How do you sketch the general shape of #f(x)=x^3-2x^2+1# using end behavior?

1 Answer
Sep 30, 2016

Answer:

#x^3-2x^2+1 \to-\infty# as #x\to-\infty#

#x^3-2x^2+1 \to+\infty# as #x\to+\infty#

Explanation:

You need to know that the end behaviour of a polynomial depends on its degree:

  • if the degree is even, both limits at #\pm\infty# will be #+\infty#
  • if the degree is odd, you'll have the limit according to the direction: if #p(x)# is your polynomial, then #lim_{x\to-\infty}p(x)=-\infty# and #lim_{x\to+\infty}p(x)=+\infty#

This is easy to explain: an even degree means that you surely are the square of something: #x^2# is the square of #x#, #x^4# is the square of #x^2#, and so on. If #n# is even, #x^n# is the square of #x^{n/2}#. And since squares are always positive, the limits can only be #+\infty#.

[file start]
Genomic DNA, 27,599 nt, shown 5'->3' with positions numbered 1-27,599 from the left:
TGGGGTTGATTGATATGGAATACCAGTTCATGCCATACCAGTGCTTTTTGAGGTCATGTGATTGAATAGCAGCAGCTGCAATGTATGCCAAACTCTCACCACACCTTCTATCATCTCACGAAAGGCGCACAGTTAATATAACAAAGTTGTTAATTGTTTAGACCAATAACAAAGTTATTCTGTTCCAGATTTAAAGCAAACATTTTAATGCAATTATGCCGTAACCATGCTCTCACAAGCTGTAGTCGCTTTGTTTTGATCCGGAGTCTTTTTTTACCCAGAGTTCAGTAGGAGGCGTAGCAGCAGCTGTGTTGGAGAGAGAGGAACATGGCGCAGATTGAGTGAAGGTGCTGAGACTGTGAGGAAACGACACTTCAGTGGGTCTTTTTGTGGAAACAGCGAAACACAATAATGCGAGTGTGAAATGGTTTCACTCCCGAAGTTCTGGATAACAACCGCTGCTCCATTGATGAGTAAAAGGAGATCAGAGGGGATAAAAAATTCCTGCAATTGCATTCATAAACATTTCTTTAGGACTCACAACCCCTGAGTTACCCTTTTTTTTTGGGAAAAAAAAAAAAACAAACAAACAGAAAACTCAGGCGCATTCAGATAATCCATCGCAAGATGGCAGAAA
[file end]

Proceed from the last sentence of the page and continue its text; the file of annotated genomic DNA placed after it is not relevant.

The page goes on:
On the other hand, you can see an odd power as an even power of #x# multiplied one more time by #x#. For example, see #x^7# as #x^6*x#.

We already observed that #x^6# tends to positive infinity in both direction, so at #-\infty# you'll have #x^6*x\to (+\infty)(-\infty)=-\infty#, while at #+\infty# you'll have #x^6*x\to (+\infty)(+\infty)=+\infty#.

The reason for which the leading term is the only relevant one is simple, too: let's analyze your case: we have

#x^3-2x^2+1 = x^3(1-2/x+1/x^3)#

So, if we factor the greatest power of #x#, all the remaining terms will tend to zero as #x# approaches infinity (in both direction), showing that (in this case) #x^3# is the only relevant term to investigate the end behaviour.